Clarity Law

Specialist Criminal Law Firm Queensland
Tuesday, 19 March 2024 16:55

Unlawful Drink Spiking

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Unlawful Drink Spiking

Unlawful drink spiking is a serious criminal offence in Queensland and occurs in circumstances where a person or persons, attempts to incapacitate, stupefy, or overpower another person by administering a substance to another person.

What does the law say?

  1. A person who administers, or attempts to administer, in drink a substance to another person (the "other person" ) without the other personhaving knowledge of the substance with intent to cause the other personto be stupefied or overpowered is guilty of a crime and is liable to imprisonment for 5 years.

  2. If the substance is alcohol, for section 24only, the circumstancesin which the other person is taken to have knowledge of the alcohol include where the other person would not object to the administration of the alcohol if the other person had actual knowledge of it.

  3. The following matters are immaterial—

    1. whether the lack of knowledge of the substance is lack of knowledge of the presence at all of the substance or of the particular quantity of the substance;

    2. whether the substance is capable of having the effect intended;

    3. whether a particular person is intended to be the person to whom the substance is administered or attempted to be administered.

  4. A reference to causing the other personto be stupefied or overpoweredis—

    1. a reference to causing the other personto be stupefied or overpoweredin circumstances where the other person is not intending to be stupefied or overpowered at all; or

    2. a reference to causing the other personto be further stupefied or overpoweredin circumstances where the other person is not intending to be further stupefied or overpowered at all or to the extent intended by the person who administers, or attempts to administer, the substance.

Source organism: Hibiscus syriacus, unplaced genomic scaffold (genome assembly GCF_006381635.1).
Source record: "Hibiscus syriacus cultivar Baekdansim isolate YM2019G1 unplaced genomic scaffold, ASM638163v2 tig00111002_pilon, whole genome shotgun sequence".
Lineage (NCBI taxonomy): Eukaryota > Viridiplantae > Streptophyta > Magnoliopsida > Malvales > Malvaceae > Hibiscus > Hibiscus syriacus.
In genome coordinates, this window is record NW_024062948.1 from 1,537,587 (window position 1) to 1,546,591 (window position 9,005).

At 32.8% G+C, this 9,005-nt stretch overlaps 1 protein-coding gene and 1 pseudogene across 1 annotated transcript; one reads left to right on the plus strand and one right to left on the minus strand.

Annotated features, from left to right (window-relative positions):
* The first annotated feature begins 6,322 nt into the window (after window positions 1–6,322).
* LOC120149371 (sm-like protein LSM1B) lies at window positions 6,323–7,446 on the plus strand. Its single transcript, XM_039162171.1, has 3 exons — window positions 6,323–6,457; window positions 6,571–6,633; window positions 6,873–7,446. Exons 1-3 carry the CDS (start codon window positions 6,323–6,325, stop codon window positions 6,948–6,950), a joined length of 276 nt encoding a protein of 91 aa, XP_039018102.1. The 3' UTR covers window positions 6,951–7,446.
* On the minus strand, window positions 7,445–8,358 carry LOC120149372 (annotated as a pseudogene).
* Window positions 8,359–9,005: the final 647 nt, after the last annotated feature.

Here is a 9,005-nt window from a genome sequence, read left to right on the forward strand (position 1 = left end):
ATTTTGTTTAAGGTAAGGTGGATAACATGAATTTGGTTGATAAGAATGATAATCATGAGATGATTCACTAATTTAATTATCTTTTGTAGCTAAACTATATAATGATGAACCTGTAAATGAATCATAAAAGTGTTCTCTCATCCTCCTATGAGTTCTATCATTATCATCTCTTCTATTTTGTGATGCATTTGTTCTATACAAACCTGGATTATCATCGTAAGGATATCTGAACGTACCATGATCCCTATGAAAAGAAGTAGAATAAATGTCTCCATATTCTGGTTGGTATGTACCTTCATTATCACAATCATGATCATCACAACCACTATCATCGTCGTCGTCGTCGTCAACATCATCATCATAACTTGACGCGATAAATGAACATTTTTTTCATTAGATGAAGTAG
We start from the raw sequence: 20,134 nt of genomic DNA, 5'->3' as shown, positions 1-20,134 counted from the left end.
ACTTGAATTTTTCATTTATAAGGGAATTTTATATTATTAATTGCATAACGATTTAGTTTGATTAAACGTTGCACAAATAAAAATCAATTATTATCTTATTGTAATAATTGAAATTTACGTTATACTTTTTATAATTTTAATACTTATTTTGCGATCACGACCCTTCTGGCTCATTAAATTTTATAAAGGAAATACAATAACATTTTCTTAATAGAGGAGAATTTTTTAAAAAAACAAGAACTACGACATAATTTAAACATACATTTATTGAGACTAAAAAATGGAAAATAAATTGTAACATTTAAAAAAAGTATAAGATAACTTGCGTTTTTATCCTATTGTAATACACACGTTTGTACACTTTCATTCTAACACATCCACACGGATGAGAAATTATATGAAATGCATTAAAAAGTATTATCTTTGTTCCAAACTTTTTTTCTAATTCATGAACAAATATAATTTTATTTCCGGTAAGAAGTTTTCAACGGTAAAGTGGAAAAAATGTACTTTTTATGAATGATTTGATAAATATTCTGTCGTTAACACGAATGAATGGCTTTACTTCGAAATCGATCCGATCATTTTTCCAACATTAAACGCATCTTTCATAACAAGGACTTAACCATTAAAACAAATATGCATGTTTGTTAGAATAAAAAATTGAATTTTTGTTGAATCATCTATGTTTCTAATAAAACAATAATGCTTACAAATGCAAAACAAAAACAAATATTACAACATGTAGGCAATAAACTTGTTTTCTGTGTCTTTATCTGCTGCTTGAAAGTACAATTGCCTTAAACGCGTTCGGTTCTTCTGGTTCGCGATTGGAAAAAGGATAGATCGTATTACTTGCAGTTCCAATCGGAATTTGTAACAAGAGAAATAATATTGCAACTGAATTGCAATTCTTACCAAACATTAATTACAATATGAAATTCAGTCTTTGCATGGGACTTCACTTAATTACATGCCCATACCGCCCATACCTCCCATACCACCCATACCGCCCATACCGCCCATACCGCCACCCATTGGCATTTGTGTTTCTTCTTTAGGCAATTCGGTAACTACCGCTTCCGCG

5. This section does not apply to an act lawfully done in the course of the practice of a health professional, the carrying out of a function under an Act or the performance of the responsibilities of a parent or carer.

  6. In relation to an attempt to administer a substance, for this section and section 4, attempt includes adding a substanceto drink in preparation for the administration of the substance.

 

What does the prosecution need to prove?

The prosecution must prove beyond a reasonable doubt the following, to succeed in a prosecution for this offence:

  1. The accused administered, or attempted to administer, in drink a substance to another;

  2. The other person had no knowledge of the substance; and

  3. With the intent to cause the other person to be stupefied or overpowered.

It is not necessary for the police to show that the defendant knew that the substance the defendant intended to use was able to affect the person, nor that the substance applied to the drink was in fact going to the intended person.

 

Are there any defences?

At law, there are a wide range of defences to criminal charges, however not every defence is available to every charge. Examination of available defences depends on the context of the alleged offending, some examples that may be available are:

  • Duress;

  • Identity;

  • Lawful authority to administer medication (such as by a health care professional in a medical setting, or a parent/carer);

  • Intention – Where the prosecution cannot prove the defendant intended to commit the offence; and

  • Honest and reasonable mistake of fact.

 

What court will hear my case?

This matter, like all criminal matters will start in the Magistrates Court of the jurisdiction where the offence occurred. This offence can be heard in the Magistrates Court on the defendants election, otherwise it will be committed and dealt with on  indictment in the District Court.

 

What does this charge look like?

Example 1: Donald is at a party with some of his university classmates and is having a good time. Donald recreationally takes MDMA and sees, Candance a girl he has a few classes with across the room. Donald decides Candace is uptight and needs to let loose. He offers to get her a drink, which she agrees to.  Donald places some MDMA into Candace’s drink and she drinks it. Candace experiences the associated high of MDMA and has an adverse reaction.  One of Donald’s friends told Candance’s friend Jane what he had done and Candance phones the police. Candace has a drug test administered and tests positive to MDMA. Police, after interviewing Donald’s friend and Candace, taking their statements make the decision to charge Donald with unlawful drink spiking. The police believe they can prove that Donald has administered MDMA in Candance’s drink, without her knowledge with the intent to cause that person to be overpowered by the substance.